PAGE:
The most important thing that we learn as caregivers is how to practice mercy. Our patients are sick and the provision of medical care goes beyond the dispensation of medicines or medical procedures. As health care providers, we are more than technicians in a modern medical machine, but people that must recognize loss, limitation and suffering and to minister to these essential elements of humanity as much as we treat the biology of the underlying disease.
Mercy is the recognition of suffering and loss and a response that provides support, care and healing. The act of mercy requires an understanding of the individual and engagement of the care-giver. With time in the practice of medicine, we learn that mercy is not given in a hasty or unmeasured response to a patient in need, but requires participation in the illness and in the emotional response that lifts the patient. Mercy requires an additional level of care—a commitment from the caregiver to support and to healing that demands careful consideration and time. In the rush of the modern medical system, governed often by performance metrics and cost considerations, the act of mercy may not be economical and easy for the care-giver. When the call from the emergency department about the unexpected illness of a long-term patient comes in the early hours of the morning, or an urgent request for an add-on clinic visit hits a day filled to the brim with patient visits, mercy demands consideration of the human need and also the sacrifice in providing this care.
A professor at UCLA recalls a realization of mercy that influenced a career. In a busy Tuesday clinic, already running behind from last minute visit add-ons, a mother and her two young sons came in, pushing their severely disabled husband/father in a wheelchair. The man experienced a catastrophic subarachnoid hemorrhage (a brain bleed) many years before, and was paralyzed, mute and responsive only with minor head and face movements. With many years of detailed neurological follow-up in his past, there was seemingly not much that could be offered in this latest visit. Through a long discussion with the patient’s wife, and an examination of the patient, it was clear that his care was excellent, but his prognosis for further recovery was minimal—dependent in feeding, dressing, bathing and toiletry, he would not be able to meaningfully engage others or his environment. The mother asked additional questions, and lingered over the responses. She was over-burdened with care, taxed to the limit with raising her children, loving and obligated to her husband yet suffering in her own health and that of her family. The professor wondered what else there was to offer, and then slowly realized: this woman was seeking permission to place her husband in a home, to discuss whether this could be an act of love, or an act of selfishness. This clinic visit required consideration of suffering and loss, the meaning of love and devotion, and a sharing of clinical advice that went well beyond just medical care. Mercy demands engagement, demands both from the giver and receiver the price of emotional commitment but offers both a fuller path of healing.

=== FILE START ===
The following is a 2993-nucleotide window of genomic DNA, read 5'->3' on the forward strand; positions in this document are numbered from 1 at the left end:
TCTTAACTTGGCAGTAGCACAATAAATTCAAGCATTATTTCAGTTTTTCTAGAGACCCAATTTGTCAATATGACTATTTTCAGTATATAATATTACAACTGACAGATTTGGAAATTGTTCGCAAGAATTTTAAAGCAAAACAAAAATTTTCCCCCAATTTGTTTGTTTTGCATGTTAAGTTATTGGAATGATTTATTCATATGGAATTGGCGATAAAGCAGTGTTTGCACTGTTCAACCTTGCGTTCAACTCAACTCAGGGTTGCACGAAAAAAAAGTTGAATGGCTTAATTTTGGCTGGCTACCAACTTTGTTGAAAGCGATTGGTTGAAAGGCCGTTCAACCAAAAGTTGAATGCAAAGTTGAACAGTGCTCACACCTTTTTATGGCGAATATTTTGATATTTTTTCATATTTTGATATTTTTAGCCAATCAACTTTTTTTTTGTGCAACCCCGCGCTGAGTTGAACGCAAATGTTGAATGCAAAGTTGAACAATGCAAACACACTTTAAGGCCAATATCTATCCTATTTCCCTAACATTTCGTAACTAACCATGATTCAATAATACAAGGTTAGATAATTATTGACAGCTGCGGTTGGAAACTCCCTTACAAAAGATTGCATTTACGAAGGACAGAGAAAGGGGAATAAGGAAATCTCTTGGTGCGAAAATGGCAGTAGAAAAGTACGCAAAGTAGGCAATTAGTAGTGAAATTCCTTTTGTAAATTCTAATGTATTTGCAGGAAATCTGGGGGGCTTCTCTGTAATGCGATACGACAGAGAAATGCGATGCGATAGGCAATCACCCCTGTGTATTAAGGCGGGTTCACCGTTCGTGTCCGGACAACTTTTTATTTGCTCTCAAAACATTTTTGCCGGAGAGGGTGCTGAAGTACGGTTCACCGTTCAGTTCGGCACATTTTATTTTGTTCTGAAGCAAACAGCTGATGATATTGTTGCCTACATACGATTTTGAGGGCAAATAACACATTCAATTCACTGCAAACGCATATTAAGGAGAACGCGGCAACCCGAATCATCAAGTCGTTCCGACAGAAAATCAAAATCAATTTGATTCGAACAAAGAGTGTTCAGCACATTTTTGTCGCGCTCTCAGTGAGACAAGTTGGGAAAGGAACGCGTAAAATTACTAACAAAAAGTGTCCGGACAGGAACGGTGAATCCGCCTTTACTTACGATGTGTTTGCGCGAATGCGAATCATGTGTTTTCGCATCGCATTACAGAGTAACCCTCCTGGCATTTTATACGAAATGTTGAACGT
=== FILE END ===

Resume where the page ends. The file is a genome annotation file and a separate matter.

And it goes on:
In ancient Greece, in a metaphor for the response to suffering, the muse Charity had three daughters. The youngest, Sympathy, stood apart and pointed. Empathy, the middle daughter, rushed in to help, feeling connection to the suffering and loss of another. Without considering self or situation, she was often over-committed to many such demands. The eldest, Mercy, patiently considered the situation and then embraced the suffering, aware of the personal cost and the sustained needs of the individual.
The practice of mercy is not convenient and the decision to offer mercy necessarily means a decision to turn from something else. Mercy is not limitless. Mercy differs from compassion because mercy comes from a position of power as a care-giver to a person of need in a patient. But the merciful recognize that all such positions are transitory. We will all be in need of mercy in our lives.
In this issue of the UCLA Neurology Chair’s Report we explore acts of mercy and the motivations to provide care in three of our outstanding staff, residents and faculty.